August 25, 2022

Love it or hate it, the NFT market is growing and is here to stay. In many ways, NFTs are the new cryptocurrency – some people are convinced it is a scam, others have immediately invested their life savings, and another group of people is more interested in alternate applications of the technology.

No matter how you feel about NFTs, the market is an incredibly varied and diverse place, and there is a huge amount of dynamic change and innovation happening there. Below are some of the wildest facts about NFTs that you likely have never heard before – prepare to be surprised!

The most valuable NFT ever sold is worth more than $91.8m

You heard that right – the most valuable NFT for sale is digital artist PAK’s artwork The Merge, which sold for $91.8m in 2021. It might further surprise you to learn that The Merge depicts nothing more than a three-dimensional white sphere superimposed on a black background, its bottom edges disappearing into the background.

PAK is a somewhat mysterious digital artist whose creations play with our perception of time, space, shape and color, and who has made a number of the highest-selling NFT artworks. One of his collections depicts three-dimensional white shapes floating above a soft, cloudlike surface. Many of his works are mesmerizing, nuanced and truly beautiful.

If you have not yet bought any NFTs, rest assured that $91.8m is not the going price for most NFTs! In fact, there are now millions of NFTs available on NFT marketplace platforms such as OKX that are highly affordable.

NFTs began in 2014

Although we really only began hearing about NFTs in the last year to 18 months, they have actually been around for nearly 10 years! The very first NFT emerged in 2014, just five years after the beginning of Bitcoin.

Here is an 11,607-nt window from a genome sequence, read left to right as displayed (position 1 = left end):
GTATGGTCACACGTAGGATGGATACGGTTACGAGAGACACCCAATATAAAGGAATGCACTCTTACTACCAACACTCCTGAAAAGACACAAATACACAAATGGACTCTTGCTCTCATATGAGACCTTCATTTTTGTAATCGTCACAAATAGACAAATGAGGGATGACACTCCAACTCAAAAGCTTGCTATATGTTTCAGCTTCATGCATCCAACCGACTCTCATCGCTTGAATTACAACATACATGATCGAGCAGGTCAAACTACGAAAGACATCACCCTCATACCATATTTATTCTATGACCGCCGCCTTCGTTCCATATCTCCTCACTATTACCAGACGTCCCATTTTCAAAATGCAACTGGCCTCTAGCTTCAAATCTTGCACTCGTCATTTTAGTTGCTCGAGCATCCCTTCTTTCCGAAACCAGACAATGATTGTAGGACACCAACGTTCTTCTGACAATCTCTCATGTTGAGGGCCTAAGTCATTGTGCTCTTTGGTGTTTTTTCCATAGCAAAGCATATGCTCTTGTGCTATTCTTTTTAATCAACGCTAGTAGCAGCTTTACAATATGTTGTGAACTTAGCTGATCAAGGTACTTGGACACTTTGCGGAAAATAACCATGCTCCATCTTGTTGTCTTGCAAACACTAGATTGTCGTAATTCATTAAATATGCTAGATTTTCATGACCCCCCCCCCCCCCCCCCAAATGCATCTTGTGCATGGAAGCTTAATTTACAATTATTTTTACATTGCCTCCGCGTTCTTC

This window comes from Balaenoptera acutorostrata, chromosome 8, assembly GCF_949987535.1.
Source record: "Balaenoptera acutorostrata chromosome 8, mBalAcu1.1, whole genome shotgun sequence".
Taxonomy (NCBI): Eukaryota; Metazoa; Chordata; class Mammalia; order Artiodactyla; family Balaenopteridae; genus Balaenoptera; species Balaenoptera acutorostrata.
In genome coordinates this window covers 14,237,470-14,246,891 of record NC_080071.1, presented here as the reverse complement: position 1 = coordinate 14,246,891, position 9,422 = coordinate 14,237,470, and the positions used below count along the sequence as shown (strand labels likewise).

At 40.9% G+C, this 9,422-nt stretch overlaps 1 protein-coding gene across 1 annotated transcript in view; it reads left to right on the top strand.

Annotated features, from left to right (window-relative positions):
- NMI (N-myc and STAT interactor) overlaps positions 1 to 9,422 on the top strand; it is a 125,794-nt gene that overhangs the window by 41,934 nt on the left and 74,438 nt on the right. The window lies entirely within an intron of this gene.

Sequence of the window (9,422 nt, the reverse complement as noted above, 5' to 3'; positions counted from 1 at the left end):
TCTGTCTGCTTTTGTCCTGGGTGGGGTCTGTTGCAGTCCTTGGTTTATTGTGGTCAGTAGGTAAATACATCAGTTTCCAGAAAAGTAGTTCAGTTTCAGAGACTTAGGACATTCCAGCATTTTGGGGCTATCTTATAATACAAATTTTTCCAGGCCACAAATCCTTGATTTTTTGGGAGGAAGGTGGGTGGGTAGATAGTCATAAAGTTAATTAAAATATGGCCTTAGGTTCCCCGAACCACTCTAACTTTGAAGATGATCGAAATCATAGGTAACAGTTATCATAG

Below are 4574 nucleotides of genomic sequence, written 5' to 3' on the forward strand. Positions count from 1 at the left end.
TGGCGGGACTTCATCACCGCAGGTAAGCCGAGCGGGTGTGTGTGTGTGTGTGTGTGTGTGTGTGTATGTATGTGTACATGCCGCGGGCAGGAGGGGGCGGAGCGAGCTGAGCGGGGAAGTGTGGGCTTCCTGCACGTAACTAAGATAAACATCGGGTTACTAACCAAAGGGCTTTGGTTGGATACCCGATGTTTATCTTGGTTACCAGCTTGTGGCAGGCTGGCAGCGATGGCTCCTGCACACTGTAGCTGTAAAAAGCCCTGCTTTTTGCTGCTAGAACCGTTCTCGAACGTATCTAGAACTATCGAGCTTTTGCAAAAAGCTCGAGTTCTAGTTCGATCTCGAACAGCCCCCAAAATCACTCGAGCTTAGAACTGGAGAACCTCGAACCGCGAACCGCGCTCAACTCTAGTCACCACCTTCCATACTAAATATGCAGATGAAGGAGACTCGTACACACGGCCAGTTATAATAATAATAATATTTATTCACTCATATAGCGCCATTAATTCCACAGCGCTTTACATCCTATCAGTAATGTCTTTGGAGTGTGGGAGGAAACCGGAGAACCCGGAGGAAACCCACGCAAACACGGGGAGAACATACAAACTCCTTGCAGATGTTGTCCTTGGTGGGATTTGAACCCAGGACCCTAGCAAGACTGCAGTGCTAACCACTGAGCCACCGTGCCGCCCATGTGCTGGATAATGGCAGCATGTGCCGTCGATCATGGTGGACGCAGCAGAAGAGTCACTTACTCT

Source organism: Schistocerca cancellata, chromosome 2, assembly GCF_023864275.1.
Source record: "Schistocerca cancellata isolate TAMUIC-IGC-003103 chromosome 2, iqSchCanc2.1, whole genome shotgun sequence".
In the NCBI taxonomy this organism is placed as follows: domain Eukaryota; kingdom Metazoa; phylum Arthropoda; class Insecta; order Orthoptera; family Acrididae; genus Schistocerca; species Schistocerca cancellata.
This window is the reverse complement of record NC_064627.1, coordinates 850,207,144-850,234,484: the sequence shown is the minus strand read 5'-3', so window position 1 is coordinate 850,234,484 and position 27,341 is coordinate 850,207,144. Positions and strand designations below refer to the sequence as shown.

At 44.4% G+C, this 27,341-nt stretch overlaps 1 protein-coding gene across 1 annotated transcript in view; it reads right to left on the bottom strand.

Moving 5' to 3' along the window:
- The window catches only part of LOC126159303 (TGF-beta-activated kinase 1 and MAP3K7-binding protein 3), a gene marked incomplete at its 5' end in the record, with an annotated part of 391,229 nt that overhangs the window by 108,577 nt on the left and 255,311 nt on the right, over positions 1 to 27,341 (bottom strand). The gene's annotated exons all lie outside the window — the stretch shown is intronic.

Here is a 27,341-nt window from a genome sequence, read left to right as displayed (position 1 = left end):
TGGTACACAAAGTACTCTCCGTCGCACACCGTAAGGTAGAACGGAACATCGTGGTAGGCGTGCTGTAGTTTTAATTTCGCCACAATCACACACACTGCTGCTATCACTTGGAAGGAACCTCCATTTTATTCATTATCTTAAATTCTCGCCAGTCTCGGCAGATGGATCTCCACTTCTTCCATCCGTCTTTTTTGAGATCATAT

The first NFT was created by Kevin McCoy and is titled Quantum. McCoy’s works feature soft geometric shapes with dazzling colors and blending shades. Quantum includes bold pinks and cobalts and is appealing on an aesthetic as well as innovative level.

McCoy auctioned Quantum at Sotheby’s for $1.47m in 2021. However, in an interesting twist that highlights many of the vulnerabilities with NFTs, McCoy is now being sued by someone who believes that they are actually the owner of Quantum.

There is a gender imbalance in NFT collecting

This fact may be somewhat less surprising than the others! There is a marked gender imbalance in the world of NFT selling and collecting. A recent American survey found that men are three times more likely to collect NFTs than women.

Those who follow crypto news will remember how Bored Ape attempted to launch a dating platform to be accessed and used solely by holders of Board Ape NFTs. However, the company was unable to launch the platform because the massive gender imbalance of holders meant that such a platform would be virtually useless!

NFT adoption is booming in Asia

One study polled people in 20 different countries around the world and found that the Philippines had the highest number of NFT owners, at 32% of individuals surveyed. The second-highest rate of NFT adoption was Thailand at 27% and the third-highest was Malaysia at 24%, followed by the United Arab Emirates (23%) and Vietnam (17%).

NFTs have a significant environmental impact

If you follow crypto news and influencers, you have likely heard that they are not particularly good for the environment. However, you may not have realized just how detrimental blockchain technology is to the environment.

Ethereum itself consumes 44.94 terawatt hours of electrical energy, which, believe it or not, is equivalent to the energy consumption of entire countries such as Hungary and Qatar. The process of mining and managing Ethereum also releases about 21.35 metric tons of carbon dioxide into the air every single year, which is roughly the same as the carbon footprint of Sudan.

Finally, another fact that might shock you – the creation of the average NFT generates roughly the same amount of energy that an EU citizen uses in any given month. The average NFT transaction creates around 48kg of carbon dioxide and the energy used to create, sell and transfer ownership of NFTs is definitely a consideration.

However, it has been shown that Ethereum 2.0 could potentially reduce energy usage by over 99%, as the processes become much more efficient. Let’s hope that these predictions bear out and that Ethereum 2.0 is implemented soon.

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